In the Great Financial Crisis guarantors were wiped out. It's happening now down under where 10,000 Property Buyers are Caught in the Collapse of Deposit Power.

A leading national property finance company has collapsed potentially leaving an estimated 10,000 residential, commercial and property investors in the lurch about the fate of nearly $300 million worth of deposits.

Deposit Power, which provided interim finance to property buyers, has closed its doors after the collapse of New Zealand's CBL's insurance, which was an issuer and guarantor of deposit bonds.

Sale Complications

Worried mortgage brokers, who recommended the products to clients, are seeking advice on whether clients need to buy other cover, or secure additional or replacement financial risk bonds. It could mean unspecified risks, uncertainty and deal delays for tens of thousands of counter parties, financiers and their representatives, including lawyers and other brokers.

Mortgage brokers, who act as an intermediary between borrowers and lenders, are being warned the status of existing loan guarantees is unknown, pending applications will not be processed and no payments have been taken.

Investors calling the Sydney-based office are being answered by a recorded message the company is facing "external issues" and that it is unable to process any deals.

Deposit Power's bonds were sold to individuals, first time buyers, retirees, self-employed borrowers, trusts, corporate entities, or self managed super funds purchasing commercial or residential property. It was established in 2012 and regulated by the Australian Securities and Investments Commission.

They were also heavily marketed to first time and off the plan property investors. A deposit guarantee is an alternative method of placing a deposit on a property.

RECOMMENDED ARTICLES

CBL in Interim Liquidation

The New Zealand High Court last month ordered CBL Insurance be placed in interim liquidation on an application by the Reserve Bank of New Zealand as the insurer's prudential supervisor.

In New Zealand, liquidators are warning those insured by CBL, or any beneficiaries of its policies, to seek advice on whether they need to buy other cover or secure additional, or replacement financial risk bonds.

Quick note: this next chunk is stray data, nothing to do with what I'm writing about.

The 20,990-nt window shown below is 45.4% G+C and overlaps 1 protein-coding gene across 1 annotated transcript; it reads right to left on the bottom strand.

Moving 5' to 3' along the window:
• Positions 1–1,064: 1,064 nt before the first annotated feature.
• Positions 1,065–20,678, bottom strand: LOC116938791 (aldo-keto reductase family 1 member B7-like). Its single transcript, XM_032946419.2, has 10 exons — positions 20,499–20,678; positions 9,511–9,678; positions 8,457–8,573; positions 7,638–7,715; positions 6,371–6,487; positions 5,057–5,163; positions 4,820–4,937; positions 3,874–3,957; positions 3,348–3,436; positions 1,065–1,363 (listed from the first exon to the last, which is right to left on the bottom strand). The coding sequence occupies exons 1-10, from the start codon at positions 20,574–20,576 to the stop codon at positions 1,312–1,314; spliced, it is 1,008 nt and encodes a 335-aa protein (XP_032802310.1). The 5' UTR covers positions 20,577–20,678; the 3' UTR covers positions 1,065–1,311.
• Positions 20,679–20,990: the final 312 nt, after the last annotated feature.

Information Lacking

According to the article, CBL has yet to inform Australian liquidators about whether Sydney-based Deposit Power will fully, or partially, back the bonds.

Here's a hint: When authorities shut down guarantors, it's because they have gone bust. The question is not whether anyone will be fully paid back, it's whether anyone will be paid back anything.

Guarantee Scams

Guarantors make money in good times but because of leverage they go bust in bad times. In the case of CBL, we see the true nature of its guarantee: It was worthless.

Mike "Mish" Shedlock

Sucker Traps and the Arithmetic of Risk

John Hussman has another excellent article out this week, but it will be ignored. Mathematically, it must be ignored.

French and Italian Bank Deposits vs. Guarantees: How Safe is Your Money?

Inquiring minds might be interested in stats on French and Italian bank deposits and deposit guarantees.

The Case for Ending Deposit Insurance

The Fed proposes looser lending standards. I propose ending deposit insurance.

Construction Spending Unexpectedly Weak: Home Repairs Collapse

Economists expected a jump of 0.5% in construction spending. Instead, spending came in at 0.1%.

Danish and Swiss Banks to Charge Customers 0.75% Interest on Large Deposits

Last week, Denmark’s central bank cut its deposit rate to -0.75%. Banks will pass this on to large customers.

Amazon Will Put UPS Out of Business

Amazon's new robot packs 600+ boxes per hour vs humans at under 200. With that announcement comes a $10K offer to quit.

Putting the Cart Before the Horse: Gold Hype

The commercial short positions in metal futures are decreasing. But what's really going on?

Pondering the Collapse of the Entire Shadow Banking System

What's behind the ever-increasing need for emergency repos? A couple of correspondents have an eye on shadow banking.

Retail Apocalypse? Deflationary Collapse?

Through the third quarter, 6,752 locations were scheduled to shutter in the US according to the International Council of Shopping Centers. That's more than double the 2016 total and is close to surpassing the all-time high of 6,900 in 2008, during the depths of the financial crisis.